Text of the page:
Turkey’s gender gap in education on the rise (AA, 26 March 2015)
By Tuncay Kayaoğlu, AA, 26 March 2015.
With girls both outperforming boys in college entrance exams and university enrolment, AA looks at the reasons driving this new gender gap in Turkey.
New university entrance exam results showing Turkish girls overtaking male students reveal a push for “economic independence” according to experts.
Turkish girls’ superior performance also shows their evolving expectations in life, education specialists are claiming.
Nationwide results released earlier this month show that 72 percent of girls scored the 180 points needed to apply for the second round of Turkey’s national university entrance exam.
However, only 66 percent of boys made the grade according to the government-run Measurement, Selection and Placement Center.
Another benchmark confirms the trend: 92% of girls scored 140 points or higher while only 87 percent of boys did. Scoring between 140 and 180 makes a student eligible for two-year education programs and third-level distance learning.
Not only are girls outscoring boys in tests, they are also enrolling into universities in higher numbers.
Turkish Higher Education Council data for 16-21-year-olds’ tertiary attainment shows a gender gap; there are 760,300 female university students compared to 689,908 male students in Turkey.
This gender gap does not surprise experts. Yalin Kaya, the head of Guidance and Psychological Counseling Department at Istanbul-based Oguzkaan College, says that girls started to show better performance in university exams from the end of the 1990s.
For Kaya, girls’ superior results stem from their evolving expectations in life and discrepancies in access to jobs.
“Men that could not enroll in university education can still find a job, whether it be as a driver or a petrol attendant. But for girls, if they fail at the exam, they have to find a rich husband,” Kaya says, adding that a university education paves the way to economic independence for Turkish women.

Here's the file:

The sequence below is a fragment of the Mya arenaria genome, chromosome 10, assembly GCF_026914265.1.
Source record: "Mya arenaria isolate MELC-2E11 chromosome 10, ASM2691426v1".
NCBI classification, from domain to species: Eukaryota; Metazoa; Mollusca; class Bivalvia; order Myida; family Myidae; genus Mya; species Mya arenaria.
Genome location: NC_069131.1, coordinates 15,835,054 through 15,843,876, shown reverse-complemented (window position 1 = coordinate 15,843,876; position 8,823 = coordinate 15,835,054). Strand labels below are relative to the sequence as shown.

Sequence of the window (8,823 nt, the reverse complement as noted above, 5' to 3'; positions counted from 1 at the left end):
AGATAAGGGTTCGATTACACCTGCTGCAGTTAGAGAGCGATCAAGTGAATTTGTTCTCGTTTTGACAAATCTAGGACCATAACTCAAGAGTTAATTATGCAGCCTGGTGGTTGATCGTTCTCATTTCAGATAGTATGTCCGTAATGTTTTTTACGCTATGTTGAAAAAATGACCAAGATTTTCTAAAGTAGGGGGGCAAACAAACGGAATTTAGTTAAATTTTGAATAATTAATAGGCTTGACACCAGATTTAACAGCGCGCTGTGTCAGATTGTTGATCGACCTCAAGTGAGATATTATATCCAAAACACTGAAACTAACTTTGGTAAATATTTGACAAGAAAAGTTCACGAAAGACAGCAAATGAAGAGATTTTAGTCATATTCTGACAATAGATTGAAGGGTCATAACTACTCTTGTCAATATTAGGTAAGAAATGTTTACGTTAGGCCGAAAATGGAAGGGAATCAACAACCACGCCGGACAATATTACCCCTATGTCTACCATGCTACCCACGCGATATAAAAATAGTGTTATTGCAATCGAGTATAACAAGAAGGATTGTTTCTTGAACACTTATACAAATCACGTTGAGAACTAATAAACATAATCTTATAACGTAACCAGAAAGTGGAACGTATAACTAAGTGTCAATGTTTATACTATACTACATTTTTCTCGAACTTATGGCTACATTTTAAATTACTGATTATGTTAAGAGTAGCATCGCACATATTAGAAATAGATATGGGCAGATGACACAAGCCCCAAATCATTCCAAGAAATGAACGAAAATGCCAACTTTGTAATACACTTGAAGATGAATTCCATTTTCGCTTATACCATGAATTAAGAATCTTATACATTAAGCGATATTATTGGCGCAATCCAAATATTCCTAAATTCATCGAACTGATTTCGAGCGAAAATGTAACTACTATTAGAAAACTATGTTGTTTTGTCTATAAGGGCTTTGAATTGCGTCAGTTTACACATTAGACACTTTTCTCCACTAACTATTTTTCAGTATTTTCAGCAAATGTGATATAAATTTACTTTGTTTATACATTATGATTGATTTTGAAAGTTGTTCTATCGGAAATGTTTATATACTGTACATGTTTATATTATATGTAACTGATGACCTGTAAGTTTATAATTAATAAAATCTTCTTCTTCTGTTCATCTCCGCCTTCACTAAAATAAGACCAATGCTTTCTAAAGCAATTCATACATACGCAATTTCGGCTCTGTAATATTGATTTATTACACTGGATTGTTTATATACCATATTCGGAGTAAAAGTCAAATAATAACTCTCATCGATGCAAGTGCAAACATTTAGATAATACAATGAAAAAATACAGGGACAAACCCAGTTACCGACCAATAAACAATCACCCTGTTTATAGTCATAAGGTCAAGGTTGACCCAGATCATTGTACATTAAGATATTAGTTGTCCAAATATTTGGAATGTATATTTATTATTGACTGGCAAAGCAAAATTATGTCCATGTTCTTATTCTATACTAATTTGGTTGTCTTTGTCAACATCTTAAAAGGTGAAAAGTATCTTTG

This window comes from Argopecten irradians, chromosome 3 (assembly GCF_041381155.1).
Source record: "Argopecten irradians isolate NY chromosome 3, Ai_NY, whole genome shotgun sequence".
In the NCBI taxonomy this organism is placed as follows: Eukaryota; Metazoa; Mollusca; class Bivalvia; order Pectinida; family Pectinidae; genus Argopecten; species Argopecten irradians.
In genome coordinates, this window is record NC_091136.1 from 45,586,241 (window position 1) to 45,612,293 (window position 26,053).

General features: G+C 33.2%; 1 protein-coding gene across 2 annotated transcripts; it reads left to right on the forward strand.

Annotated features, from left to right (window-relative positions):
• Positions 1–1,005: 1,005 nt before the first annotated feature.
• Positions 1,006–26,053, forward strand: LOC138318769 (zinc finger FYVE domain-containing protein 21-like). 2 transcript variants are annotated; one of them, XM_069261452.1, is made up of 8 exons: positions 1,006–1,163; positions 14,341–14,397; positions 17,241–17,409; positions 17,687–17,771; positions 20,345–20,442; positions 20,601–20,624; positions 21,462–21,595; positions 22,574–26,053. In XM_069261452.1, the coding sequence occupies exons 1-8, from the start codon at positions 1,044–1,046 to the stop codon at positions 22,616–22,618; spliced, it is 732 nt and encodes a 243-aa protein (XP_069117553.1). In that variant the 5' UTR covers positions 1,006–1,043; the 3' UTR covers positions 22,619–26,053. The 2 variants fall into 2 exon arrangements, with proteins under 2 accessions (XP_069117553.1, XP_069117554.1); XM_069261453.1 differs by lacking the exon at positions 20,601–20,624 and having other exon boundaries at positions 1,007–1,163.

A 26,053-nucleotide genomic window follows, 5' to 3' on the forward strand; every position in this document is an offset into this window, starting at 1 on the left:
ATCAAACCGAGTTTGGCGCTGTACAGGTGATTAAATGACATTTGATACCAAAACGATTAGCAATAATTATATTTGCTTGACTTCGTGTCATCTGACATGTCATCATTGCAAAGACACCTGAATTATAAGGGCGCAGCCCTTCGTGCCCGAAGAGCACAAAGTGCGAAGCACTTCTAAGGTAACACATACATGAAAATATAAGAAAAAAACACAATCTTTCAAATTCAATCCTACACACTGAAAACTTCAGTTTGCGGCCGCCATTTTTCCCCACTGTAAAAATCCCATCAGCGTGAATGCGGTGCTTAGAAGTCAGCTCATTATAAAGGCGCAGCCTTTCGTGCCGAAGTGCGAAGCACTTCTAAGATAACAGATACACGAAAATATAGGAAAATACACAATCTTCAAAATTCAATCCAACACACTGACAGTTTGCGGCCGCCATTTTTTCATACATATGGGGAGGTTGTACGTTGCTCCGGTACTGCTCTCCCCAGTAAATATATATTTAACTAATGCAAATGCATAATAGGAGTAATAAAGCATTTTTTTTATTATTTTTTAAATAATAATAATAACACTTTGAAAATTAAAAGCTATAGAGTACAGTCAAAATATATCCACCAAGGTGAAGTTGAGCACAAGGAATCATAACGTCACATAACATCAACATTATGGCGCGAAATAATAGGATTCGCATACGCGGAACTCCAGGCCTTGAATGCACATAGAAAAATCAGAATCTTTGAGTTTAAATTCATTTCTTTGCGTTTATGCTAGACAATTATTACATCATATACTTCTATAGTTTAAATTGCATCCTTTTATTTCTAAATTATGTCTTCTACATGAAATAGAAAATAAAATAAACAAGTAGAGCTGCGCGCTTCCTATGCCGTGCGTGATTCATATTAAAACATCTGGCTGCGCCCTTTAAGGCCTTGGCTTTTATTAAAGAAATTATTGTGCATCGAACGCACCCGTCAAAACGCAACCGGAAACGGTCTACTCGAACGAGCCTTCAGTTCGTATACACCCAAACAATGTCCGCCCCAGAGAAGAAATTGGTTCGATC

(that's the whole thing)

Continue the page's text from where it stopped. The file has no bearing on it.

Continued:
Kaya says girls increasingly put their professional carrier ahead of raising a family.
When Kaya asks female students what they think about the catchy phrase – “I can raise a child and have a career at the same time” – frequently they reply that they want to have a professional life first and raise a family later, pointing to changing times in what many consider a conservative country.
Bekir Gur, an assistant professor at Ankara-based Yildirim Beyazit University’s literature department and currently a visiting scholar in education at the University of California, agrees with Kaya.
“I believe girls try hard to have a university degree so that they can find better job opportunities,” Gur says.
However, he notes an issue about graduation rates; girls’ overall numbers in formal education decrease over the years sometimes because families cannot afford tuition or girls are withdrawn due to even temporary lapses in academic performance.
Paradoxically “that means successful girls continue their formal education and this makes boys face a homogeneous group of smart girls” who survived the attrition rate in the formal education process, he claims.
Boys and girls have different views of school. A 2012 survey in an Ankara high school showed that boys tend to see the classroom as a place of repression while girls see it freedom, probably reflecting conservative family values and how boys and girls may contrast their experiences differently at home and at school.
The gender gap in education seems to be a global trend. A recent report published by the OECD shows that 34 percent of women across member countries had a tertiary education compared with 30 percent of men in 2012.
In the same year, on average, 54 percent of graduates from upper secondary general programmes were women and 43 percent were men of that age group.
The 34-member organization also shows that, overall, girls hold more ambitious educational and occupational expectations than boys.
Yalin Kaya, the guidance counselor, emphasizes that girls are going to show even better performances at school in coming years.
It seems that officials will have to develop new policies to encourage boys to take school more seriously.